Getting Back To Normal

Getting Back To Normal

Normal is not the old familiar

On March 13, 2020, I was standing at the front of a large class of college students, trying to find ways to calm their anxiety over the possibility of being off school for a few weeks and maybe losing their semester. The path the Corona virus was going to take was not yet known or even understood. There was a lot of fear. One student even came to class with a full gas mask on, understanding enough about virology to scare the rest of the class into a heightened silence. All I could do was ensure them that they would always have guidance through the college, and to reach out to me directly as we discovered our new classroom learning time together.

These last few years have been interesting, to say the least. I’m sure you have experienced a life-time of change since March 2020, just like the rest of us. Each week feeling like a month of learning and change, and a year feeling like a week since your last interaction. My experience with this much change has increased my anxiety, to go to the grocery store, and decreased my worry, about the requirement to deliver more solutions. The small things seem big and the big things seem doable. For others I know, the changes show up differently for each of them. Some things are harder (e.g. going out anywhere people are, or having to learn how to order online). Some things seem easier (e.g. not having to put pants on to interact with workmates on video).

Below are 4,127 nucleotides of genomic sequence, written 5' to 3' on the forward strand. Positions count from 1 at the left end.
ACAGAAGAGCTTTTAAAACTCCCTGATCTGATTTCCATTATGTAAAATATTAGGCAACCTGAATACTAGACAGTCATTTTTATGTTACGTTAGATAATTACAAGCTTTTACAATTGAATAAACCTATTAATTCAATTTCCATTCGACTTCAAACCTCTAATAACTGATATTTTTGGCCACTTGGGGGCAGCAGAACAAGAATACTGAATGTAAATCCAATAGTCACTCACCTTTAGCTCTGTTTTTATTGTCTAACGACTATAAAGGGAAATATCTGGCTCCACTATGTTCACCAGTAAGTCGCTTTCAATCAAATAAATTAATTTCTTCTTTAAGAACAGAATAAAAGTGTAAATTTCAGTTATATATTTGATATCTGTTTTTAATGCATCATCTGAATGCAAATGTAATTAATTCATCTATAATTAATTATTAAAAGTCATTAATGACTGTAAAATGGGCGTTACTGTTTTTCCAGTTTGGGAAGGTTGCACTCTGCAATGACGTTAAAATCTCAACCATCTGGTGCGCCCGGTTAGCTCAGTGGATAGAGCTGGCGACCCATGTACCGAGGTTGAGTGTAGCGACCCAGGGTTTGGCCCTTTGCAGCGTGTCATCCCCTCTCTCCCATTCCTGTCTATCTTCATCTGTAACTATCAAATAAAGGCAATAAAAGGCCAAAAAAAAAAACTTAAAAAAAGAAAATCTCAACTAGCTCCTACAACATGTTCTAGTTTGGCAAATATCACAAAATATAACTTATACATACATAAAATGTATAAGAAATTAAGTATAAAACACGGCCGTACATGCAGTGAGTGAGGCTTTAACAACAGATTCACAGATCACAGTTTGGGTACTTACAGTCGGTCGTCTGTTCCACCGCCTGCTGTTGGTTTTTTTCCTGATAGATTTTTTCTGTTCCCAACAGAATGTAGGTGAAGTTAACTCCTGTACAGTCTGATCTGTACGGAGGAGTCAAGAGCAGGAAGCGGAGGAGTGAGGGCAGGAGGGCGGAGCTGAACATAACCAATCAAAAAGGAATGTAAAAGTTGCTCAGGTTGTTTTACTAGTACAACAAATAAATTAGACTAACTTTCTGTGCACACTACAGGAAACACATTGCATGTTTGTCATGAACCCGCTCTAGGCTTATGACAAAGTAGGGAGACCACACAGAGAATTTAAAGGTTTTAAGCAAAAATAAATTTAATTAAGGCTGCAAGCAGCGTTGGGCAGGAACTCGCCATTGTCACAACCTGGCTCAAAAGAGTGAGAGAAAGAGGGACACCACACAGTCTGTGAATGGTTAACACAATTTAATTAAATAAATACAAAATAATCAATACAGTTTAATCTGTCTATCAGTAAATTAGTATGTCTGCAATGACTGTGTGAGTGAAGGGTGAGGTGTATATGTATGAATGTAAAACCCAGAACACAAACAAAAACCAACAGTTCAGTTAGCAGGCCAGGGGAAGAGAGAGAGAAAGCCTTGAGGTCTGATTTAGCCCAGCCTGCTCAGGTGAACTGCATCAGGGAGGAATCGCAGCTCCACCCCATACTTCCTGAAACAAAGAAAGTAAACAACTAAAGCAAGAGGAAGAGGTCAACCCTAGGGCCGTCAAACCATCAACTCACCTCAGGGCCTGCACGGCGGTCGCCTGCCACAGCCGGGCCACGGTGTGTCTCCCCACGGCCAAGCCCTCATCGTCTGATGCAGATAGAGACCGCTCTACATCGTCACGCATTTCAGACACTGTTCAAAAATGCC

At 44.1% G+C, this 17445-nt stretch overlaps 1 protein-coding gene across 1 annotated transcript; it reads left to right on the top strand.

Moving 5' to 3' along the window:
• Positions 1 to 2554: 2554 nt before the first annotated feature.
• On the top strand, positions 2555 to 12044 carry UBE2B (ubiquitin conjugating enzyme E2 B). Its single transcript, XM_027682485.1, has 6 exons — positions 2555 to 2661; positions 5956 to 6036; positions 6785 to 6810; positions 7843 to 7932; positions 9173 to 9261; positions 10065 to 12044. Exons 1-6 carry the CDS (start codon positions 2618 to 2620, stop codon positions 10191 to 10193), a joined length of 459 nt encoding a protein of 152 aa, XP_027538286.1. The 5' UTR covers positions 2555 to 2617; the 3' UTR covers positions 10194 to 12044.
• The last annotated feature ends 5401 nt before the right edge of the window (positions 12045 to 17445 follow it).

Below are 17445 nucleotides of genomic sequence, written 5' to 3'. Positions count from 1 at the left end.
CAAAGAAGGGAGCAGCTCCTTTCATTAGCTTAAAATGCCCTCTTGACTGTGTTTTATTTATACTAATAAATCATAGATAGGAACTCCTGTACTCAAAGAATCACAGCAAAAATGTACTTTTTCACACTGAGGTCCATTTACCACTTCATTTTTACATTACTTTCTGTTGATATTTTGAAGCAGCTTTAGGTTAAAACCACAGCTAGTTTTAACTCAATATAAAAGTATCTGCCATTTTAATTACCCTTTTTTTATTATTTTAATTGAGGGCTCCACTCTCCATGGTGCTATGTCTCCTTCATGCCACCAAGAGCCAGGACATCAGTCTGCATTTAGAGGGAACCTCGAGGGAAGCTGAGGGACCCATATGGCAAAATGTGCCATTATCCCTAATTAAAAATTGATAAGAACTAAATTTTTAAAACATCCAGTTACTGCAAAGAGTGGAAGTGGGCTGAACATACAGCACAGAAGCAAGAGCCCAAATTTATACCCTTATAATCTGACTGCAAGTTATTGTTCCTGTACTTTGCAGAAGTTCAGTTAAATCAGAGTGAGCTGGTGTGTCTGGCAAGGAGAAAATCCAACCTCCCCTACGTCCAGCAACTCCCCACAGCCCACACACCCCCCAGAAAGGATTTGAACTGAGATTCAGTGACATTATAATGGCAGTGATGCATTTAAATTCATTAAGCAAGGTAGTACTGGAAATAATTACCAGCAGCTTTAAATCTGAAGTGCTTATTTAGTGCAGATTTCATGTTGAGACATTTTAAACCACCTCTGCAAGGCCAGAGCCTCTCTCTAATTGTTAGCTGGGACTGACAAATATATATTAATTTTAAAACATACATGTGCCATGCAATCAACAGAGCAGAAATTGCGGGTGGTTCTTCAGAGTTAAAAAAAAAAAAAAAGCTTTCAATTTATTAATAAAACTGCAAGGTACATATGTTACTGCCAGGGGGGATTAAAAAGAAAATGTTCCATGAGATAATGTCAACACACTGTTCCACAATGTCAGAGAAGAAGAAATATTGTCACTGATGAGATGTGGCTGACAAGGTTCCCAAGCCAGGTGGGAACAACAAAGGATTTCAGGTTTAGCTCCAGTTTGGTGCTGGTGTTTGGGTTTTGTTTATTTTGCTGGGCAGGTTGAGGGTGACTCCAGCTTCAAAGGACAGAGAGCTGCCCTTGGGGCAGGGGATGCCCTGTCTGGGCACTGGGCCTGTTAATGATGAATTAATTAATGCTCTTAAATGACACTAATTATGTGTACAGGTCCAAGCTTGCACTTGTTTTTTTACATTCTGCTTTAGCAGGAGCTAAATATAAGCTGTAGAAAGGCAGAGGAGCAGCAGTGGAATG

Over this pandemic time I have started an MBA in Leadership, Innovation and Change, took on more teaching of entrepreneur courses at the college, reduced my client load and stopped writing. For a professional writer of over 30 years, this seemed weird to me, but I was open to the learning it brought me. What was changing for me, beyond what the pandemic brought? How can I show up as my best and help more people get to where they wanted to and needed to go? I had questions about my future, as I’m sure you do about yours. There seems to be a large shift in our expectation of lifestyle and work balance.

So, here are some questions to get you started and what I learned that may help you find your way back to your ‘new normal’ (an oxymoron, I know), through the chaos of this global change.